Sorry, this entry is only available in European Portuguese. For the sake of viewer convenience, the content is shown below in the alternative language. You may click the link to switch the active language.
In the next edition of the IAMCR, bound to happen in Nairobi this year, MODA is going to present a paper on the Portuguese presidential election that took place in 2021. The paper, submitted to the Political Communication section of the event, seeks to shed some understanding on the different communication strategies adopted by the users on Twitter during the election campaign. The abstract is as follow:
For years Portugal was portrayed as a solid European democracy where extremist Right-wing political manifestations were almost non-existent. Despite the emergence of populist discourse inclined political micro-movements at least since 2016 (as we have demonstrated with an analysis of 1400 Facebook pages), it was only in 2019, with the emergency of a new political party – Chega!
(‘Enough!’) – that the extremist Right-wing managed to elect one representative to the national Parliament.
The January, 24th, 2021 Presidential Elections – where Chega!’s leader presented himself as a candidate – were both a test to the adaptation of the political system to a new force, and a fertile ground to analyse communication strategies.
Our purpose was to study Twitter conversations relating to the elections trying to assess if: 1) the presence of an extremist Right-wing candidate would influence discourse; 2) overtly Right / Left participants used different strategies. Between November, 2nd and January, 22nd we have gathered over 420,000 tweets mentioning at least one of the candidates. Data was collected via Twitter’s API, with the help of TCAT, and later processed in R. To assess users’ political inclination, we used qualitative human coding, based on the presence of one in four indicators (overt support for candidate in bio or profile photos, sharing of a tweet with clear indication of support, usage of specific politically explicit hashtags, publication of tweet declaring personal preference). Detailed analysis was conducted based on sampling.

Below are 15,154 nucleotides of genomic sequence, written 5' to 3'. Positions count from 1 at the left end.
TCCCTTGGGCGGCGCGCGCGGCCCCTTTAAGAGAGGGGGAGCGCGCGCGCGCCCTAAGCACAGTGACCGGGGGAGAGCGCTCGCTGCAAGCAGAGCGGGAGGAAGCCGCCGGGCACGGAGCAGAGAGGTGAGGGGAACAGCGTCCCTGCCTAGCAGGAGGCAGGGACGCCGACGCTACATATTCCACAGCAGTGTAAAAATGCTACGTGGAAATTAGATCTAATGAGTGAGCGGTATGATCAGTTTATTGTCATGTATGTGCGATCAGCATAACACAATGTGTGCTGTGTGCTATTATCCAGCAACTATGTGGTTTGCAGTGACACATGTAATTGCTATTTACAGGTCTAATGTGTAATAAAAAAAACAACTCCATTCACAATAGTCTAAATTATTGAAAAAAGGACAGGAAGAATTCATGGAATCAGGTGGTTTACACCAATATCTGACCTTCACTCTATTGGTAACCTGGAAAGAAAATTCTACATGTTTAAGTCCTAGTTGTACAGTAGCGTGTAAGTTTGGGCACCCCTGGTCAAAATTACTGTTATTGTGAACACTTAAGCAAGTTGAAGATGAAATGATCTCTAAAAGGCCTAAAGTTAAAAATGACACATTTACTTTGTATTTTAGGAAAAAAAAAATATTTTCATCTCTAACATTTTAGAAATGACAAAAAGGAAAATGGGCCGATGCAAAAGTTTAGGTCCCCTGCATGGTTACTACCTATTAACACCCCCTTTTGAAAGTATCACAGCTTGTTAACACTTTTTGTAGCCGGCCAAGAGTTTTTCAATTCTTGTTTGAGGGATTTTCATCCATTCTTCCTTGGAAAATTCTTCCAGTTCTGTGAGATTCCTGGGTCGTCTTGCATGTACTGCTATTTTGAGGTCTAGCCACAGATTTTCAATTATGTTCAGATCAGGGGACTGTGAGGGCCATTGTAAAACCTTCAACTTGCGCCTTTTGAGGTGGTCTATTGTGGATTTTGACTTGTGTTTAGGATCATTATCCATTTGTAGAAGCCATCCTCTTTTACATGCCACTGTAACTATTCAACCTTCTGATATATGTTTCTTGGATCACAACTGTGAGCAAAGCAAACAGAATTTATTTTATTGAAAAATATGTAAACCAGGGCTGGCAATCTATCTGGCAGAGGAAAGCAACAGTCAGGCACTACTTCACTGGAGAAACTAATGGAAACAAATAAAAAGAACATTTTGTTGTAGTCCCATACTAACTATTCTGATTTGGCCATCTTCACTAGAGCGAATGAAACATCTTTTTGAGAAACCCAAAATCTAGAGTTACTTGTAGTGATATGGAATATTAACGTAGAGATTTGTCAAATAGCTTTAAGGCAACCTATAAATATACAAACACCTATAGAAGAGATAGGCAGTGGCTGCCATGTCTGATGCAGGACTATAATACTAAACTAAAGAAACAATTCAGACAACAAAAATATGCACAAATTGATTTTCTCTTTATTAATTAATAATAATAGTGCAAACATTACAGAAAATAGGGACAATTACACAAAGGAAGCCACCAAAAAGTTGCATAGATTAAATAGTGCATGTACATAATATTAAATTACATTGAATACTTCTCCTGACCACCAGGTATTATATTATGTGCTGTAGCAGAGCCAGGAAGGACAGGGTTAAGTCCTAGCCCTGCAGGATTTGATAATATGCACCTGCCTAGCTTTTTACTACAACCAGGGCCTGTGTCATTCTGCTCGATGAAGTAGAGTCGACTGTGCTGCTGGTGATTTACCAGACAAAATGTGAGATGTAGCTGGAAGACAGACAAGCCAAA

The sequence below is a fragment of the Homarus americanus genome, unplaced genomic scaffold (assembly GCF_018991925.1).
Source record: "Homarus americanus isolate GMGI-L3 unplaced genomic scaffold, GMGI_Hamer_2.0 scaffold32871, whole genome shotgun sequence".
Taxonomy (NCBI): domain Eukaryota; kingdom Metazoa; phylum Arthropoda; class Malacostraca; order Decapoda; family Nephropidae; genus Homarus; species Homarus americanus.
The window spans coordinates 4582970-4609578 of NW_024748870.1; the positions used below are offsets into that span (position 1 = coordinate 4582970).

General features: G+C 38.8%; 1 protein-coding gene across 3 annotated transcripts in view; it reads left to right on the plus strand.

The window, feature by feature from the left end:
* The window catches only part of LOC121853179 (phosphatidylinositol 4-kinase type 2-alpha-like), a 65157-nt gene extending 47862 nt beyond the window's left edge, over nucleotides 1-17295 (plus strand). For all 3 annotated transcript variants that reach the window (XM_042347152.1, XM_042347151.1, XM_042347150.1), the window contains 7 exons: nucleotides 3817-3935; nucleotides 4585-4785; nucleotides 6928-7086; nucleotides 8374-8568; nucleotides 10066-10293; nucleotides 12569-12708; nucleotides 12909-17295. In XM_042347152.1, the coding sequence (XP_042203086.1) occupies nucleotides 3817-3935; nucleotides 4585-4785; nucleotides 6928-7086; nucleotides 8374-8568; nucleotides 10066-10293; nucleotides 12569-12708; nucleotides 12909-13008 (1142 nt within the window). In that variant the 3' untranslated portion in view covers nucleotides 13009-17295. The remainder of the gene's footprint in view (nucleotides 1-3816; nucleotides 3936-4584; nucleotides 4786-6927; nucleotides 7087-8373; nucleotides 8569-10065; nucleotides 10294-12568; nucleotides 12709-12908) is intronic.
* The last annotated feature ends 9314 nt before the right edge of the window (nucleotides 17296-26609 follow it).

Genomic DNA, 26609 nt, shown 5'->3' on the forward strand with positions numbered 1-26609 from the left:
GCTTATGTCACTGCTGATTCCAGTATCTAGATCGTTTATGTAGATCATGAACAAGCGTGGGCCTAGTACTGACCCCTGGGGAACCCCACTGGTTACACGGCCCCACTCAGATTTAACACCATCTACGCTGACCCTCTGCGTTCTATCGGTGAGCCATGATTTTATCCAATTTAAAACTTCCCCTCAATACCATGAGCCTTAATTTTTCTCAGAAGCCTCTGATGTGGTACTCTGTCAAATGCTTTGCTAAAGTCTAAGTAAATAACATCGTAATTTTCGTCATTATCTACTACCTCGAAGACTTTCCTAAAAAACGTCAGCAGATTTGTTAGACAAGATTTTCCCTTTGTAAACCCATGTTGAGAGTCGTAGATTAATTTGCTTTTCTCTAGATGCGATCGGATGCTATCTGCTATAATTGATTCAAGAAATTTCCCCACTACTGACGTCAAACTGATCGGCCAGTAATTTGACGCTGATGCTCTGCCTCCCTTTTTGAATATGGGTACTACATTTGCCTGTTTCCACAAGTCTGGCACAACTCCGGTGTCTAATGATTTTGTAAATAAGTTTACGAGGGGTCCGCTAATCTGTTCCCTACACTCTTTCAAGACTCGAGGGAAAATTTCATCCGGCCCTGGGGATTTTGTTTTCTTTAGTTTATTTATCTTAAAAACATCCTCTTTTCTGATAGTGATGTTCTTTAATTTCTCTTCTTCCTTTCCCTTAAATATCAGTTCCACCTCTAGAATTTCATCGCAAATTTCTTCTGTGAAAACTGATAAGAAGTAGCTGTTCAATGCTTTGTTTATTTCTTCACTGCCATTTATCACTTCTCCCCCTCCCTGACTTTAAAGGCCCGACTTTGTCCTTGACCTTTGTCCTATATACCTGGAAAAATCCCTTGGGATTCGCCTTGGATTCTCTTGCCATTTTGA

Preliminary results emerging from the produced weekly reports indicate that the extremist Right-wing candidate (which was the 3rd most voted in the country, sextupling the votes obtained in 2019) very much dominated the debates on Twitter, not only as a result of its own campaign actions/pronouncements but mostly as a result of being pretty much a focus of attention to other candidates and their supporters. Interestingly, users identified with the Left were more vocal and more dynamic in their interactions than users identified with the Right. The re-elected president had almost no presence in the online debate indicating that Twitter in Portugal is still very much a space for a loud minority which only marginally should be perceived as representative of the national population.